IMPLICIT EVALUATIVE LEARNING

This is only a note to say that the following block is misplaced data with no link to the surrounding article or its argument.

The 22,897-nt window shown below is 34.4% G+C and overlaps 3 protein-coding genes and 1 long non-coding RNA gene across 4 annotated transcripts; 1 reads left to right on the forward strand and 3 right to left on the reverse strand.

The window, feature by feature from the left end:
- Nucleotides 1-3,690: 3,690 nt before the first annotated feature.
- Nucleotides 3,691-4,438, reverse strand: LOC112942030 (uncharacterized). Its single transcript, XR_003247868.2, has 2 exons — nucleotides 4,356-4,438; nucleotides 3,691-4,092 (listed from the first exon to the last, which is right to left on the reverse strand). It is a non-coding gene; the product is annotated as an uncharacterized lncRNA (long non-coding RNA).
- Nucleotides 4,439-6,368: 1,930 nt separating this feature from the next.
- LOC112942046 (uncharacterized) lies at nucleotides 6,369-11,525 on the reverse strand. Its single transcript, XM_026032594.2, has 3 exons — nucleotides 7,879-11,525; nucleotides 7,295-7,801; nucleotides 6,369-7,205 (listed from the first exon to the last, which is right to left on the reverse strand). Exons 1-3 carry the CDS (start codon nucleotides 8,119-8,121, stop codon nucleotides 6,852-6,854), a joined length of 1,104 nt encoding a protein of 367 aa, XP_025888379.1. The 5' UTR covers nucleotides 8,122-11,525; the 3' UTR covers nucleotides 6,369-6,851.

Dawson, M. E., & Shell, A. M. (1987). Human autonomic and skeletal classical conditioning: The role of conscious factors. In G. Davey (Ed.), Cognitive processes and Pavlovian conditioning in humans (pp. 27–57). New York: Wiley. De Houwer, J., Baeyens, F., & Eelen, P. (1994). Verbal evaluative conditioning with undetected US presentations. Behaviour Research and Therapy, 32, 629–633. De Houwer, J., Baeyens, F., & Hendrickx, H. (submitted for publication). Implicit learning of evaluative associations. Eriksen, C. W. (1980). The use of a visual mask may seriously confound your experiment. Perception and Psychophysics, 28, 89–92. ¨ hman, A. (1993). Masking the face: Recognition of emotional facial expressions as a Esteves, F., & O function of the parameters of backward masking. Scandinavian Journal of Psychology, 34, 1–18. Hammerl, M., & Grabitz, H.-J. (1993). Human evaluative conditioning: Order of stimulus presentation. Integrative Physiological and Behavioral Science, 28, 191–194. Holender, D. (1986). Semantic activation without conscious identification in dichotic listening, parafoveal vision, and visual masking: A survey and appraisal. Behavioral and Brain Sciences, 9, 1–66. Jaanus, H., Defares, P. B., Zwaan, E. J. (1990). Verbal classical conditioning of evaluative responses. Advances in Behavioral Research and Therapy, 12, 123–151. Krosnick, J. A., Betz, A. L., Jussim, L. J., & Lynn, A. R. (1992). Subliminal conditioning of attitudes. Personality and Social Psychology Bulletin, 18, 152–162. Levey, A. B., & Martin, I. (1975). Classical conditioning of human ‘‘evaluative’’ responses. Behaviour Research and Therapy, 13, 221–226. Merikle, P. M., & Cheesman, J. (1986). Consciousness is a ‘‘subjective’’ state. Behavioral and Brain Sciences, 9, 42. Niedenthal, P. M. (1989). Implicit perception of affective information. Journal of Experimental Social Psychology, 26, 505–527. Perruchet, P., & Pacteau, C. (1990). Synthetical grammar learning: Implicit rule abstraction or explicit fragmentary knowledge? Journal of Experimental Psychology: General, 119, 264–275. Rosenthal, R. (1991). Meta-analytic procedures for social research. London: Sage. Shanks, D. R., & St. John (1994). Characteristics of dissociable human learning systems. Behavioral and Brain Sciences, 17, 367–395. Solomon, P. W., & Postman, L. (1952). Frequency of usage as determinant of recognition thresholds for words. Journal of Experimental Psychology, 43, 195–201. Staats, C. K., & Staats, A. W. (1957). Meaning established by classical conditioning. Journal of Experimental Psychology, 54, 74–80. Strube, M. J., & Hartmann, D. P. (1983). Meta-analysis: Techniques, applications, and functions. Journal of Consulting and Clinical Psychology, 51, 14–27. Stuart, E. W., Shimp, T. A., & Engle, R. W. (1987). Classical conditioning of consumer attitudes: Four experiments in an advertising context. Journal of Consumer Research, 14, 334–349. Yazuv, H. S. (1963). The retention of incidentally learned connotative responses. The Journal of Psychology, 55, 409–418. Zelner, D. A., Rozin, P., Aron, M., & Kulish, C. (1983). Conditioned enhancement of human’s liking for flavor by pairing with sweetness. Learning and Motivation, 14, 338–350. Received May 7, 1996